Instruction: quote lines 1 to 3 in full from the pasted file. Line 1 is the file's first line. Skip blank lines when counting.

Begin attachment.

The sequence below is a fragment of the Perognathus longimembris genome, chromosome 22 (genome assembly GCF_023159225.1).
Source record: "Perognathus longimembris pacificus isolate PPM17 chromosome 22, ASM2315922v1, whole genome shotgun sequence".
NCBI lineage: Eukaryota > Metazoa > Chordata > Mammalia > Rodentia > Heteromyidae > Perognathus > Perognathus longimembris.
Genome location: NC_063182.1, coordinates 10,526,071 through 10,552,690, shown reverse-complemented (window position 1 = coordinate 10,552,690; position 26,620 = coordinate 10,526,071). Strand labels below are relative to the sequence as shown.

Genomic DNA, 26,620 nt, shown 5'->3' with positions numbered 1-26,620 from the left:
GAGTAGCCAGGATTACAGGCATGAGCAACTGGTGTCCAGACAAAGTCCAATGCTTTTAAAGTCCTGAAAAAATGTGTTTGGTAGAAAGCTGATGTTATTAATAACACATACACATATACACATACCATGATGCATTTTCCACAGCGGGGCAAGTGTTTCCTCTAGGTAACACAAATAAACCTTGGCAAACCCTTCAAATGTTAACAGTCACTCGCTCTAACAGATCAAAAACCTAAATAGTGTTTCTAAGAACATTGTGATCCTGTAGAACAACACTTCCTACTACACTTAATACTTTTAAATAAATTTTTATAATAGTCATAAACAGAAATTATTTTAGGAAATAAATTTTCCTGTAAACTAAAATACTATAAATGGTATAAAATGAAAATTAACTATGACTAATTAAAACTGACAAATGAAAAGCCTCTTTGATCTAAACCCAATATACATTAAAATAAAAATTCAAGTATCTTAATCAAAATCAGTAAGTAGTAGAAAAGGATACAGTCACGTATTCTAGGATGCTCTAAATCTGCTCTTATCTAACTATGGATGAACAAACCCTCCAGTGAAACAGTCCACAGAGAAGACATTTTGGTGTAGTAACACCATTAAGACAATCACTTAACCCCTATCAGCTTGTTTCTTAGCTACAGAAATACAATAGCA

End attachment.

The sequence below is a fragment of the Perognathus longimembris genome, chromosome 22 (genome assembly GCF_023159225.1).
Source record: "Perognathus longimembris pacificus isolate PPM17 chromosome 22, ASM2315922v1, whole genome shotgun sequence".
NCBI lineage: Eukaryota > Metazoa > Chordata > Mammalia > Rodentia > Heteromyidae > Perognathus > Perognathus longimembris.